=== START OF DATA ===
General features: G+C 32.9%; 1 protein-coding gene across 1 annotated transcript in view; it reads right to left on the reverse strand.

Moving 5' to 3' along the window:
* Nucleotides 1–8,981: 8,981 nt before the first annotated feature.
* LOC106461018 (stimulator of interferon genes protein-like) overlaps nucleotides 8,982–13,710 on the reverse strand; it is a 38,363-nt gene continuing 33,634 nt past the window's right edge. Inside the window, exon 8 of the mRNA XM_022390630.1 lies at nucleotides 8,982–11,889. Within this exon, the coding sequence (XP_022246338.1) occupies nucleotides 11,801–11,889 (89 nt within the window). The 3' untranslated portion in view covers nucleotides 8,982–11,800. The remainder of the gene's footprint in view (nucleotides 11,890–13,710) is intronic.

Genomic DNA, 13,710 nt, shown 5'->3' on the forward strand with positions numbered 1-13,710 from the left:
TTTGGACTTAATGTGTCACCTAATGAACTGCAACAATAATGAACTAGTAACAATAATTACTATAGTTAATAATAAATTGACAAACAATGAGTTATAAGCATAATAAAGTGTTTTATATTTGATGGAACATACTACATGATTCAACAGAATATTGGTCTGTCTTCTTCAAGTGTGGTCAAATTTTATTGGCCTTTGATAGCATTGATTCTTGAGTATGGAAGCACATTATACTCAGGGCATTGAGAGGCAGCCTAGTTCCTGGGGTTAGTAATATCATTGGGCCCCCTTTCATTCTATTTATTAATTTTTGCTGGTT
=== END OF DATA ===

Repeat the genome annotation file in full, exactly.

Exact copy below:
General features: G+C 32.9%; 1 protein-coding gene across 1 annotated transcript in view; it reads right to left on the reverse strand.

Moving 5' to 3' along the window:
* Nucleotides 1–8,981: 8,981 nt before the first annotated feature.
* LOC106461018 (stimulator of interferon genes protein-like) overlaps nucleotides 8,982–13,710 on the reverse strand; it is a 38,363-nt gene continuing 33,634 nt past the window's right edge. Inside the window, exon 8 of the mRNA XM_022390630.1 lies at nucleotides 8,982–11,889. Within this exon, the coding sequence (XP_022246338.1) occupies nucleotides 11,801–11,889 (89 nt within the window). The 3' untranslated portion in view covers nucleotides 8,982–11,800. The remainder of the gene's footprint in view (nucleotides 11,890–13,710) is intronic.

Genomic DNA, 13,710 nt, shown 5'->3' on the forward strand with positions numbered 1-13,710 from the left:
TTTGGACTTAATGTGTCACCTAATGAACTGCAACAATAATGAACTAGTAACAATAATTACTATAGTTAATAATAAATTGACAAACAATGAGTTATAAGCATAATAAAGTGTTTTATATTTGATGGAACATACTACATGATTCAACAGAATATTGGTCTGTCTTCTTCAAGTGTGGTCAAATTTTATTGGCCTTTGATAGCATTGATTCTTGAGTATGGAAGCACATTATACTCAGGGCATTGAGAGGCAGCCTAGTTCCTGGGGTTAGTAATATCATTGGGCCCCCTTTCATTCTATTTATTAATTTTTGCTGGTT